Despite the growth of Cambodia’s fledgling tech sector, few women have joined the field. Longtime Cambodian tech observer Sok Sikieng says although more women are joining the industry, discriminatory barriers persist.
A lecturer of information technology at the Royal University of Phnom Penh who was recently appointed "Technovation Ambassador" by Iridescent, an international non-profit education group that links mentors to students, Sikieng, 29, told the Hello VOA (Khmer) radio program last week that the increased number of women working in the technology sector has not encouraged more young women to pursue tech-related majors in college.
“In the last few years, there was a noticeably higher number of Cambodian women tech workers who have started an association," she said. "They total around 70 [or] 80 people, and help each other to bring in more women into the field. And yet, today we [still] don’t see a marked increase in female students in tech.”
Among 1,500 students who chose information and communications technology (ICT) at the Royal University of Phnom Penh in 2014, she adds, less than 10 percent—or just 105—were female. Sikieng, who has worked in the field for almost 10 years, lays blame on a lack of role models, social stereotyping and family pressures, all of which contribute to diminished self-confidence.
While Sikieng was fortunate to have a supportive family encourage her professional interests, Cambodia's tech sector is still perceived as male-dominated. Female Cambodian role models that defy stereotypes, she says, are critical to changing that perception.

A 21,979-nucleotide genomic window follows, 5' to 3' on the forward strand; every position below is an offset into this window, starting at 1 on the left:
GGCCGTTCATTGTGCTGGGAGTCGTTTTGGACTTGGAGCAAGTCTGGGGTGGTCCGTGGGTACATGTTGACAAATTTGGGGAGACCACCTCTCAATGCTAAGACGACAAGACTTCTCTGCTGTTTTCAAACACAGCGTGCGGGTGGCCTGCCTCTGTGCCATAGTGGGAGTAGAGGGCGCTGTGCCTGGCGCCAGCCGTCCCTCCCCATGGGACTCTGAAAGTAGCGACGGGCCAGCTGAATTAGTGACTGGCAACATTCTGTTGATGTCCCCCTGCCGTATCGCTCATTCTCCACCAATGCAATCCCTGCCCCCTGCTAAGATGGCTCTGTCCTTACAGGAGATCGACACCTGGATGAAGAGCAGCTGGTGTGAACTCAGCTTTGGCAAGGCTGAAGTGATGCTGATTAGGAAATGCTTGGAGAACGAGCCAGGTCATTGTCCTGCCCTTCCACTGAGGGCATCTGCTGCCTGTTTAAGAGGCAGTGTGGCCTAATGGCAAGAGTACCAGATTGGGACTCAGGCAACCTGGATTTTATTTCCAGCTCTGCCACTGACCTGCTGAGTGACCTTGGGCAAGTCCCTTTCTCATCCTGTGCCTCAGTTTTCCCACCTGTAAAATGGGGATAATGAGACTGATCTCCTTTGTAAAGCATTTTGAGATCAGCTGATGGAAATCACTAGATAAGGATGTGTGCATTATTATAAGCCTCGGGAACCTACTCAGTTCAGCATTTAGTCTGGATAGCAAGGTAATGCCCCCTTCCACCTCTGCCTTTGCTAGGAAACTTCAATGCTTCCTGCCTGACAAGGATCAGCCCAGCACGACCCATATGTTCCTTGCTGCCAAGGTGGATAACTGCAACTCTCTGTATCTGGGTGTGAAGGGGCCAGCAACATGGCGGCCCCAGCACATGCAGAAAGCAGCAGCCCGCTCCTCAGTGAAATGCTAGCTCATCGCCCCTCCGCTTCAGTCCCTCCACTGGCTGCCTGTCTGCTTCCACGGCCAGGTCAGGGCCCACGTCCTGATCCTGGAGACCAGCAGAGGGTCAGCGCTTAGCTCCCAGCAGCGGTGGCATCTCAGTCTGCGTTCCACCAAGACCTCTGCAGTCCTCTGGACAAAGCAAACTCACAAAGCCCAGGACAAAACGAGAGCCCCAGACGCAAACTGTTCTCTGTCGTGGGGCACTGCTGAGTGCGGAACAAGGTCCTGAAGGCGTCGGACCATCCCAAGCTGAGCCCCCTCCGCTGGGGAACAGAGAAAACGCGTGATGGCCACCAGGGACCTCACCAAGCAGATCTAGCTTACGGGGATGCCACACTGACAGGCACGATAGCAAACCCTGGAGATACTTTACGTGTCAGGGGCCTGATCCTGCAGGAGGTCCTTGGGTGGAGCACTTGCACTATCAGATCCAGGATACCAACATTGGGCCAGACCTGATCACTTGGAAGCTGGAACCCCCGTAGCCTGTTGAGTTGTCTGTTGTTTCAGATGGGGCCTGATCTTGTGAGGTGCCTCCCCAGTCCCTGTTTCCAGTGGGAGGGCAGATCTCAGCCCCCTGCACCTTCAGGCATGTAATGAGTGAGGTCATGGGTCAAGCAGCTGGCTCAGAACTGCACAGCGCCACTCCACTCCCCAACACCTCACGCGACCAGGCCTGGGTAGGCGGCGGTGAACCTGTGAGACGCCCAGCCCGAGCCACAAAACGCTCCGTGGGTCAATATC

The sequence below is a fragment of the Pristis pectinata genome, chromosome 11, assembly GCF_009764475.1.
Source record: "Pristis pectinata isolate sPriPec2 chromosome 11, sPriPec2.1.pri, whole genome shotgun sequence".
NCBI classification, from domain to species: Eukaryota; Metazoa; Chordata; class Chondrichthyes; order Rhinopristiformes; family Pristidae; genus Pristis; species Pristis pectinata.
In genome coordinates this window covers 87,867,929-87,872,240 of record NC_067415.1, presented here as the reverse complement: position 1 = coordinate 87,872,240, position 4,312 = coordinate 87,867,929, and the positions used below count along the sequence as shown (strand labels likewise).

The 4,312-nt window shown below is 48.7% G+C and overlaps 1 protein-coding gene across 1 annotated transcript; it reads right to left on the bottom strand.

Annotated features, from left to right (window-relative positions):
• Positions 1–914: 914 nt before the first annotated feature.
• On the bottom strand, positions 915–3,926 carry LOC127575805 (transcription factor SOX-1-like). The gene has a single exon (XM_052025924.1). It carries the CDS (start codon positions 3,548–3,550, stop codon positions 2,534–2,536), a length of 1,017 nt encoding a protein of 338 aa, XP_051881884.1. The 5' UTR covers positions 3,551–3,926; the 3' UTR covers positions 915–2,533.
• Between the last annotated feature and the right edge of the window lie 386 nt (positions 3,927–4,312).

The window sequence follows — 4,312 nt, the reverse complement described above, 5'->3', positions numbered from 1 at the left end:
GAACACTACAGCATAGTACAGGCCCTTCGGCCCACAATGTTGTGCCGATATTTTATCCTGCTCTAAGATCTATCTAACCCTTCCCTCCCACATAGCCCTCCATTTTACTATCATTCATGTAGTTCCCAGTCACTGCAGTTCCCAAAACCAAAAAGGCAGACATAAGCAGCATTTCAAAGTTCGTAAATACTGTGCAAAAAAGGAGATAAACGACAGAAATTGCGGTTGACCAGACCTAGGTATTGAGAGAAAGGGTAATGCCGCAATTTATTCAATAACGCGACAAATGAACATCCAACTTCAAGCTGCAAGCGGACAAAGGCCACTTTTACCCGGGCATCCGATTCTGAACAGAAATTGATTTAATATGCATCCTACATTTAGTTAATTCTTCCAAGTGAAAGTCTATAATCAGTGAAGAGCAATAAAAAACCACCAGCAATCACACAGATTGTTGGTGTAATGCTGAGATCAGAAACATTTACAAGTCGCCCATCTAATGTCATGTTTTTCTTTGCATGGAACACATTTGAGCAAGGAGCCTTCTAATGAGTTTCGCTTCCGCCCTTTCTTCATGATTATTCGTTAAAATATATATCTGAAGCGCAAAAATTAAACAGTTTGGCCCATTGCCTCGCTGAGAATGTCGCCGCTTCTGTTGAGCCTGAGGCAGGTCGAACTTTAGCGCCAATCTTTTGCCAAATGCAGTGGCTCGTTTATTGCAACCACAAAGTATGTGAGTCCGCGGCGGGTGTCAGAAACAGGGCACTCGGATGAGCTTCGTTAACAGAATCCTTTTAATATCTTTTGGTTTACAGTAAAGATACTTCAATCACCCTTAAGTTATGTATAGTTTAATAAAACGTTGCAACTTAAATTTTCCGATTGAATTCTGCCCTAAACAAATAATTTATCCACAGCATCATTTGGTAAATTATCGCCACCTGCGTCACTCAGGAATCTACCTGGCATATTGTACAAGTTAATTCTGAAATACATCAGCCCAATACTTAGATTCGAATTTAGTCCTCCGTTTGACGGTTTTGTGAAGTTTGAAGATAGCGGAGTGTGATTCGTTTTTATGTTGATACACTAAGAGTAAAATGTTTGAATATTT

“[Men] don’t believe in us because there are not many Cambodian [women] role models," said Sikieng. "It is a factor that makes them not believe that we can do it, too. But now I have seen more Cambodian women in tech, so I hope that this mindset will change soon.”
The stereotype of male dominance is not unique to Cambodia's tech industry. The American Association of University Women recently reported that U.S. female computer science majors fell from 35 percent in 1990 to just 26 percent in 2013, and that women constitute only 12 percent of American engineers, a decline that contrasts with fields such as medicine, law and business.
Despite making up half of Cambodia's student population, women comprised only 14 percent of 2010 information technology graduates. Most of them, she adds, chose the subject without a clear goal of professionally entering the sector. Even she chose the subject by chance rather than long-held passion.
The main reason for the lack of enthusiasm, she said, is that discrimination can be more pervasive in the classroom than the workplace.
“If they get [good marks] in class, our female students don’t attribute it to themselves, but rather to luck," she said. "This shows that most Cambodian women do not believe in their personal ability to succeed in ITC study.”
According to Khiev Sokmesa, a senior software developer at Phnom Penh-based InSTEDD iLab, the slight increase in Cambodian women engineers is already changing attitudes among his male colleagues. Combined with Cambodia's recent pivot to the so-called STEM curriculum (science, technology, engineering and math), which aims to better position the country’s workforce for a tech-centered economy, progress is likely.
“Information technology work is not exclusive to men,” Sokmesa told VOA Khmer. “It is brain work, so women can also actively participate. And sometimes, they do a better job because of their attentiveness and creativity. So I think their participation is a positive contribution to society.”
For young professional women such as Sikieng, the ability to overcome these societal challenges is rewarded with numerous opportunities in a currently uncompetitive field. More importantly, those women will become role models and encourage female students to become the tech pioneers of the future.
This report was produced in collaboration with VOA's Khmer Service. Aun Chhengpor contributed reporting from Phnom Penh.